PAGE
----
# The 4 bugs, 1.10

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The common quantum mechanics paradoxes are induced by 4 main misunderstandings.

1.  A wave function is of a particle. Wrong.

2.1  A system's wave function exists in physical spacetime. Wrong.

2.2  A superposition state is a physical superposition of physical states. Wrong.

3.1  Probability value is totally objective. Wrong.

3.2 (2.3)  In some cases, the wave function of a physical variable of the system is in a superposition state at the beginning of the experiment. And then when measuring the variable during the experiment, that wave function collapses. Wrong.

A wave function (for a particular variable) is an intrinsic property of a physical system.

“Physical system” means the experimental-setup design, which includes not just objects and devices, but also operations.

The common misunderstanding comes from representing $\displaystyle{| \psi \rangle }$ as a sum of $\displaystyle{| \psi_L \rangle }$ and $\displaystyle{| \psi_R \rangle}$. But this is not a physical superposition, but a mathematical superposition only.

This mathematical superposition has 3 meanings (applications):

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2.

3.  Besides calculating interference patterns in our system ( $\displaystyle{A}$), the coefficients in the superposition are also useful for another system ( $\displaystyle{B}$), which is identical to $\displaystyle{A}$ but with a detector activated.

In our double slit experiment (system $\displaystyle{A}$), no detector is activated. So the particle’s position variable is in a superposition state $\displaystyle{| \psi \rangle = \sqrt{0.5}~| \psi_L \rangle + \sqrt{0.5}~| \psi_R \rangle}$,

where $\displaystyle{|\psi_L \rangle}$ and $\displaystyle{| \psi_R \rangle}$ are eigenstates of going-left and that of going-right respectively. The wave function $\displaystyle{| \psi \rangle}$ is for calculating the probabilities of passing through the double-slit-plate, without specifying which slit a particle has gone through, since the possible answers are still physically-undefined.

Since system $\displaystyle{B}$ has a detector to provide the physical definitions of “going-left” and “going-right”, the wave function for $\displaystyle{B}$ is not a superposition. Instead, it is schematically $\displaystyle{| \phi \rangle = | \psi_L \rangle~\text{or}~| \psi_R \rangle}$,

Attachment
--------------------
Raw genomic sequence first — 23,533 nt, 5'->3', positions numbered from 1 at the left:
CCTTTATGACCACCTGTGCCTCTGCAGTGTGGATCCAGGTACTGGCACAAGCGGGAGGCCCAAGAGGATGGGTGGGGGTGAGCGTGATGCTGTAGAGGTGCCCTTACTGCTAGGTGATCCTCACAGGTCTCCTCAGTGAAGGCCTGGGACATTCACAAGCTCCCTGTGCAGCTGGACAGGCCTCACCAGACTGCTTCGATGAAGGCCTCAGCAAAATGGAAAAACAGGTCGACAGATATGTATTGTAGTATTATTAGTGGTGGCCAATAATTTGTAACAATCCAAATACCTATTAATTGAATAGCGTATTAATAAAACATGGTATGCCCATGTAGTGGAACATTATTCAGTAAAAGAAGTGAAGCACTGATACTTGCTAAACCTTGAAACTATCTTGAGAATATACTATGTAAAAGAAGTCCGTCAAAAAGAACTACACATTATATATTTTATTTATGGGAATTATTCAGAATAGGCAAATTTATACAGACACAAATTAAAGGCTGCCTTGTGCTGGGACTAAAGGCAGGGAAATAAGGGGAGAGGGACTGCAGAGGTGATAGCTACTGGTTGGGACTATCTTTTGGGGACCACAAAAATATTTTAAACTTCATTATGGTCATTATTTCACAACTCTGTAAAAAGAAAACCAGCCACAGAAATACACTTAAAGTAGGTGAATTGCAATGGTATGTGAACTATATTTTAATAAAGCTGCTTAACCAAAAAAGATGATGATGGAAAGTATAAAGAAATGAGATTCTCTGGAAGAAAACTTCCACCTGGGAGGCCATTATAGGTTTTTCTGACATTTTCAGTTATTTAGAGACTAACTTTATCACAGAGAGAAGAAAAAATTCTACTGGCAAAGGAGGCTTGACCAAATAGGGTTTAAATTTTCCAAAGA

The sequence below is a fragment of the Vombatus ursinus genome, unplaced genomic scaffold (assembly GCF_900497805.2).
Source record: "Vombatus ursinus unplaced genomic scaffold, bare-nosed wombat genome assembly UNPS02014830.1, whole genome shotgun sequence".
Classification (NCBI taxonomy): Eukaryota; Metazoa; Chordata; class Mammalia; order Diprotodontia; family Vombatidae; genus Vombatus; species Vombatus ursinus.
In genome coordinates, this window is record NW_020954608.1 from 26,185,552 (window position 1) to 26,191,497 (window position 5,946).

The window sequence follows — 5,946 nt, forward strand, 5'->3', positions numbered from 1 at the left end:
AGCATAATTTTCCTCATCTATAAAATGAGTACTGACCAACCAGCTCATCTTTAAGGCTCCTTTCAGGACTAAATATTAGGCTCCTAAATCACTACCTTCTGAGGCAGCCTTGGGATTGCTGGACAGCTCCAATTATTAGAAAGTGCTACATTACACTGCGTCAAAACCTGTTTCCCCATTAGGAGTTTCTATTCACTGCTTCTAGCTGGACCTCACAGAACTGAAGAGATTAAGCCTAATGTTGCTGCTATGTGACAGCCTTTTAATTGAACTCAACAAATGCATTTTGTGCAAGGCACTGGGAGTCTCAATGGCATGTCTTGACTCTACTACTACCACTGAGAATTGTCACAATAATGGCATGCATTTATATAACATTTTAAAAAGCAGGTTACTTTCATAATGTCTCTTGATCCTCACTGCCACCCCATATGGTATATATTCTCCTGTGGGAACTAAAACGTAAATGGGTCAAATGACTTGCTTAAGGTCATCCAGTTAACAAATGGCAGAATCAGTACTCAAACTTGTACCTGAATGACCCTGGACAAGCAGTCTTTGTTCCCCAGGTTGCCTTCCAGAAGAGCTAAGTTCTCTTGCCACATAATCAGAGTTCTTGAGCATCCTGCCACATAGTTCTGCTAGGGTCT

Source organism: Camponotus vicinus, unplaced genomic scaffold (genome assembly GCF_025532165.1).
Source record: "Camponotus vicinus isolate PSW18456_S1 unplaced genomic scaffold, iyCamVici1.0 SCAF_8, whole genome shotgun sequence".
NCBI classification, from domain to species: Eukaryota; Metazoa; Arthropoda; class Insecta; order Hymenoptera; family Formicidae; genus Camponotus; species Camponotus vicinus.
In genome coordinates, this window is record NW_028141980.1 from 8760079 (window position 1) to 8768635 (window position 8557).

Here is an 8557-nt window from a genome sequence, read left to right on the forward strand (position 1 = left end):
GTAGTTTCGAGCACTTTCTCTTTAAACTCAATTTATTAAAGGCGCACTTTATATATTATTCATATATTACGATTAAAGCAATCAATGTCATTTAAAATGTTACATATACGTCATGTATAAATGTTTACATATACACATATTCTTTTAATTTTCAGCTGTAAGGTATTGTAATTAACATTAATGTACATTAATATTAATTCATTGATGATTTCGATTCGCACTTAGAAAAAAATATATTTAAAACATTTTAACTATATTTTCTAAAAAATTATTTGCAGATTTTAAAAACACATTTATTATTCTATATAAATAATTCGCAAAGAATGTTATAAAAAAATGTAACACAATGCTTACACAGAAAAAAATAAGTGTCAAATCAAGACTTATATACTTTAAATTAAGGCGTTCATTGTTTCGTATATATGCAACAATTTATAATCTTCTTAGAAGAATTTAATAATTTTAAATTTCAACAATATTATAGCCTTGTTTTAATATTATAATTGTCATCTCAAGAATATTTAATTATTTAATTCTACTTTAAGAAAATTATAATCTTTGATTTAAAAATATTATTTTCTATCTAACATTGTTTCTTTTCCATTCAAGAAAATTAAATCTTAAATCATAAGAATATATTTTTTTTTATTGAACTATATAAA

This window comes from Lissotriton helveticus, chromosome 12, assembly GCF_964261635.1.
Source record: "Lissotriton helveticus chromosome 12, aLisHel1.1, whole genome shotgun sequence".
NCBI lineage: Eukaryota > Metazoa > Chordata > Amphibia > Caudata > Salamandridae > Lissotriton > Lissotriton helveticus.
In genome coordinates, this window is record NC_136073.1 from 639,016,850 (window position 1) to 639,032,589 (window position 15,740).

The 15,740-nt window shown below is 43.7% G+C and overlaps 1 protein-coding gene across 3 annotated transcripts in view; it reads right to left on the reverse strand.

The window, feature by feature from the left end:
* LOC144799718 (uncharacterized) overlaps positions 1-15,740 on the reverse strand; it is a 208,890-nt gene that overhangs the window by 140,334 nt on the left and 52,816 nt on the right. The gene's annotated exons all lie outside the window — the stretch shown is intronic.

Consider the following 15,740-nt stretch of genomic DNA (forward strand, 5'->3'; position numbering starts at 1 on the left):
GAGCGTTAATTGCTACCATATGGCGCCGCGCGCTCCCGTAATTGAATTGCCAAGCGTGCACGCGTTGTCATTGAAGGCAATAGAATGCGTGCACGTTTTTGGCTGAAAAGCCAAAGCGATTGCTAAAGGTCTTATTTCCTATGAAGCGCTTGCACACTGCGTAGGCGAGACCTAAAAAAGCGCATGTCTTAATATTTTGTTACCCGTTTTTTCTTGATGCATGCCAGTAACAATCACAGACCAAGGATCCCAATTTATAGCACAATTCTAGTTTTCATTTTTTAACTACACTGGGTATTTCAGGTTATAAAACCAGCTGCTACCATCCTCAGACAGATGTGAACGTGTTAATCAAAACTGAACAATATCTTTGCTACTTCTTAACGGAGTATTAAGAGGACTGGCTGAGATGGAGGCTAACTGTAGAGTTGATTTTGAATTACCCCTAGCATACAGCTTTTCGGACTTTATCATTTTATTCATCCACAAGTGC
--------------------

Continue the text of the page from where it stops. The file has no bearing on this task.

where the corresponding probabilities are given by the squares of each superposition coefficient in $\displaystyle{| \psi \rangle}$. In other words, $\displaystyle{| \phi \rangle}$ has 0.5 probability being $\displaystyle{| \psi_L \rangle}$ and 0.5 probability being $\displaystyle{| \psi_R \rangle}$. Instead of being a superposition state, $\displaystyle{| \phi \rangle}$ is a statistical mixture, which is called a “mixed state”. 1.  pure state

1.1  eigenstate

1.2  superposition (of eigenstates)

2.  mixed state

Formally, to represent any kind of states, we need to use the mathematics formalism density matrix.

For the system $\displaystyle{A}$ (with superposition state $\displaystyle{\psi}$), the density matrix is \displaystyle{ \begin{aligned} \rho_A &= | \psi \rangle \langle \psi | \\ &= \left( \frac{1}{\sqrt{2}} | \psi_L \rangle + \frac{1}{\sqrt{2}} | \psi_R \rangle \right) \left( \frac{1}{\sqrt{2}} \langle \psi_L | + \frac{1}{\sqrt{2}} \langle \psi_R | \right) \\ \end{aligned}}

For simplicity, assume that the eigenstates $\displaystyle{ \{ |\psi_L\rangle, |\psi_R\rangle \}}$ form a complete orthonormal set. If we use $\displaystyle{\{ | \psi_L \rangle, |\psi_R \rangle \}}$ as basis, \displaystyle{ \begin{aligned} \left[ \rho_A \right] &= \begin{bmatrix} \frac{1}{\sqrt 2} \\ \frac{1}{\sqrt 2} \end{bmatrix} \begin{bmatrix} \frac{1}{\sqrt 2} & \frac{1}{\sqrt 2} \end{bmatrix} \\ &= \begin{bmatrix} \frac{1}{\sqrt 2} & \frac{1}{\sqrt 2} \\ \frac{1}{\sqrt 2} & \frac{1}{\sqrt 2} \end{bmatrix} \end{aligned}}

For the system $\displaystyle{B}$ (with state $\displaystyle{| \phi \rangle}$), the density matrix is \displaystyle{ \begin{aligned} \rho_B &= \frac{1}{2} | \psi_L \rangle \langle \psi_L | + \frac{1}{2} | \psi_R \rangle \langle \psi_R | \\ \left[ \rho_B \right] &= \begin{bmatrix} \frac{1}{\sqrt 2} & 0 \\ 0 & \frac{1}{\sqrt 2} \end{bmatrix} \end{aligned}}

Since the mixed state coefficients of system $\displaystyle{B}$ are provided by the superposition coefficients of system $\displaystyle{A}$, we have a language shortcut in quantum mechanics:

For a system $\displaystyle{A}$ in a superposition state $\displaystyle{| \psi \rangle = a~| \psi_L \rangle + b~| \psi_R \rangle}$,

if we install and activate a detector to measure which slit the particle goes through, there are two possible results. One possible result is “left”, with probability $\displaystyle{|a|^2}$; another is “right”, with probability $\displaystyle{|b|^2}$.

In other words, the wave function $\displaystyle{| \psi \rangle}$ has a chance of $\displaystyle{|a|^2}$ to collapse to $\displaystyle{| \psi_L \rangle}$ and a chance of $\displaystyle{|b|^2}$ to collapse to $\displaystyle{| \psi_R \rangle}$.

Note that this kind of language shortcut should be used as a shortcut (for the calculations in daily-life quantum mechanics applications) only. Do not take those words, especially the word “collapse”, literally. If you regard the shortcut presentation as more than shortcut, your understanding of quantum mechanics fundamental concepts will be fundamentally wrong.

If not for daily-life quantum mechanics, but for lifelong quantum mechanics understanding, you have to learn the longcut version.

— Me@2022-02-22 07:01:40 PM

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